Each day, thousands of people walk by 5 Beekman, a pretty yet unassuming building in Lower Manhattan, never guessing what could be found within. Scouting New York, a blog written by a location scout that’s a must-read for local history freaks, got invited inside for an incredible peek at an architectural gem that’s hidden in plain sight.
As you enter the building it’s nothing special, says Scouting NY. “And then you look up…”
For nine stories, the ornate cast-iron railings twirl up and up through a light-filled atrium.
The ninth floor is ringed with arched windows and topped with a gorgeous glassed-in skylight, with some pretty remarkable views of the neighboring skyscrapers.
The atrium, and this entire portion of the building, has been boarded up since 1940 due to fire code violations. Ironically, this building was marketed as “flameproof” but an 1893 story in the New York Times reports a fire.
The use of brick, wood, wrought iron, and glass bears an uncanny resemblance to one of Los Angeles’s most beautiful structures, the Bradbury Building (above). You may have seen the Bradbury Building in the movie Blade Runner, which was shot here in 1982 before the interiors were renovated–they looked a lot like 5 Beekman’s current state, so that might explain your Ridley Scott flashbacks.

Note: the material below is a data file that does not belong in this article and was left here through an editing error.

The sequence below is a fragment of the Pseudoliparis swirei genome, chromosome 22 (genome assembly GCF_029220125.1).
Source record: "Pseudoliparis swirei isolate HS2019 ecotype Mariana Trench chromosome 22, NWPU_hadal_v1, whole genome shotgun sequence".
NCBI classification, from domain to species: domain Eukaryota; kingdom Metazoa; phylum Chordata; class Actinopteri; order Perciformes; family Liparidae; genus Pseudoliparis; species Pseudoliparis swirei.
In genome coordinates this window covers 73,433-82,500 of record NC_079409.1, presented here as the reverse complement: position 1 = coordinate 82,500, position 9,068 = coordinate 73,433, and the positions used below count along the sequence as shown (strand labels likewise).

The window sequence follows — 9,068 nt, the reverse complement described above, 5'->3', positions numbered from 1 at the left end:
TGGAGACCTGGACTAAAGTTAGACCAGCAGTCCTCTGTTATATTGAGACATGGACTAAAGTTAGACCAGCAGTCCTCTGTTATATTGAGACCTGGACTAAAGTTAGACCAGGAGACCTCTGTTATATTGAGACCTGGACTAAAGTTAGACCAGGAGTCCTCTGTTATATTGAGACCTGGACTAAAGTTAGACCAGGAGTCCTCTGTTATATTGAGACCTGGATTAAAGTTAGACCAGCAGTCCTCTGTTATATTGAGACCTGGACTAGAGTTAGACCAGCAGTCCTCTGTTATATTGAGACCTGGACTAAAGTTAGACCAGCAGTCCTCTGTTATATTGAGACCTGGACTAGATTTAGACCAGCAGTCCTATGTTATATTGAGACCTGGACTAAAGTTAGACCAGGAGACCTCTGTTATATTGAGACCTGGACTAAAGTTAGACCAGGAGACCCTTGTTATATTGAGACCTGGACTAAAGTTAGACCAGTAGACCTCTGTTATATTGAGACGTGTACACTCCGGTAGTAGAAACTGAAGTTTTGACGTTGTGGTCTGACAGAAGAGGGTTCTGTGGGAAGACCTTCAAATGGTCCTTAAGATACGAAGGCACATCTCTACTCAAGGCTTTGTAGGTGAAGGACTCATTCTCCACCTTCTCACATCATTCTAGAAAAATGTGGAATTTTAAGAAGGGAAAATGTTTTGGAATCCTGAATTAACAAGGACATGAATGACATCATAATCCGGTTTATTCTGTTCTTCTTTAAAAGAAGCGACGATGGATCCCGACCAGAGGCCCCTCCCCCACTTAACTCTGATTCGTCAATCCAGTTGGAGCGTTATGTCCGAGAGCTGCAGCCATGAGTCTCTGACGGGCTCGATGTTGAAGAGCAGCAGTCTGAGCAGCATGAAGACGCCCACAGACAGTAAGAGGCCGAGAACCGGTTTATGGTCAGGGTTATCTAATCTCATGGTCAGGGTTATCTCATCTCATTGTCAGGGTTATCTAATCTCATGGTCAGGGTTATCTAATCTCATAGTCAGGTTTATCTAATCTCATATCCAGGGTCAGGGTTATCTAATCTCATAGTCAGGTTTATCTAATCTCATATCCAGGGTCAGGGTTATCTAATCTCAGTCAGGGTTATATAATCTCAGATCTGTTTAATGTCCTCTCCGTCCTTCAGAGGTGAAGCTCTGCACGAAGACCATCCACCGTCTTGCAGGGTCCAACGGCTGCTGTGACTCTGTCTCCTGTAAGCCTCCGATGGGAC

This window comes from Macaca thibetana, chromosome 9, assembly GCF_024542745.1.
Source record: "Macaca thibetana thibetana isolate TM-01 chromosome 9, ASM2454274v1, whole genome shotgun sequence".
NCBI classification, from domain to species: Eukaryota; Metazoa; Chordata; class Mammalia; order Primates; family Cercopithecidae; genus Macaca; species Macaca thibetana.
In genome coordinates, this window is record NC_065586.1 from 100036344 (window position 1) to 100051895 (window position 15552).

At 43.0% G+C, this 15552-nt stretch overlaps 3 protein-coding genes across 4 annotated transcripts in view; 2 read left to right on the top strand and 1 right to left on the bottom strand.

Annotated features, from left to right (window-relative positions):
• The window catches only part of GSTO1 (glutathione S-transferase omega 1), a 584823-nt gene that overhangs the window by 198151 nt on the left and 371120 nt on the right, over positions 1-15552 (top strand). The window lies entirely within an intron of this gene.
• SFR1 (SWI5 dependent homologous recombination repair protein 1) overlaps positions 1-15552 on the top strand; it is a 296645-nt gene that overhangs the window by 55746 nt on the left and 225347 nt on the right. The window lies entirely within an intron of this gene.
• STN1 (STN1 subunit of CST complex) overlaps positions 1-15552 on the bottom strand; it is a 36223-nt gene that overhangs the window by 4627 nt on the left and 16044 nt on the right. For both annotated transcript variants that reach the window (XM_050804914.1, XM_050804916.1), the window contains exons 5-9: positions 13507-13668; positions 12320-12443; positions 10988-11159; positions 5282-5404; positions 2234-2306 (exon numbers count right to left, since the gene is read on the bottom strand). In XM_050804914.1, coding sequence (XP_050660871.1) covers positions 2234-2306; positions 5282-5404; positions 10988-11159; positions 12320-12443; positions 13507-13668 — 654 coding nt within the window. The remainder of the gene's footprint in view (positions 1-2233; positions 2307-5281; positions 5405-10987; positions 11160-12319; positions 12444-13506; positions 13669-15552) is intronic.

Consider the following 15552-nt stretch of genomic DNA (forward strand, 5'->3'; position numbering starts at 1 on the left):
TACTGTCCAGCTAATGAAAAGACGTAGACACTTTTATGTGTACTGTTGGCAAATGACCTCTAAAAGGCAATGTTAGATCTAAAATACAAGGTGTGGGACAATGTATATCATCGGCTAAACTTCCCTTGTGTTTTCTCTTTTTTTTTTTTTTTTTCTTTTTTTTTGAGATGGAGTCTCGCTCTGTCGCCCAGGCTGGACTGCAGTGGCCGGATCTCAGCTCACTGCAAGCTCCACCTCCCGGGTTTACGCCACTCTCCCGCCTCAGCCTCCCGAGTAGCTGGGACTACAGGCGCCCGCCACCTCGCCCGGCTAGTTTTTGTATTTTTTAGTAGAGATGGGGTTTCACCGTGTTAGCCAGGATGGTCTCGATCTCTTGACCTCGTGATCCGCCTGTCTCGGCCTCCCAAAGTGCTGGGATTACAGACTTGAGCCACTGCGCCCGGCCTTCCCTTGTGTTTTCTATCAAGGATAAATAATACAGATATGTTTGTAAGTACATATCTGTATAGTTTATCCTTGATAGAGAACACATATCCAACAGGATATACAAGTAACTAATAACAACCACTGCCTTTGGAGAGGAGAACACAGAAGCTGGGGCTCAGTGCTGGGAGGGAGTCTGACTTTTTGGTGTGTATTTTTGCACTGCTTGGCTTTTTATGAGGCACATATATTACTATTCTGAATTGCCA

Is it possible that the Bradbury’s architect Charles Wyman also designed 5 Beekman? Not a chance. Wyman famously won the Bradbury job while working as an apprentice in Sumner Hunt’s office, having never designed a building before. 5 Beekman was finished in 1882, a decade before the Bradbury was built (and when Wyman was 22). According to the AIA Guide to New York (which just published a new edition), the architects of 5 Beekman were Silliman & Farnsworth, who completed a few other buildings downtown.
According to Scouting NY, the building’s new owners–who reportedly bought the structure in 2008 for more than $50 million—realize the importance of the forgotten treasure they’ve purchased and are hoping to completely restore 5 Beekman to its former glory as a hotel. Maybe New York will get its Bradbury Building after all.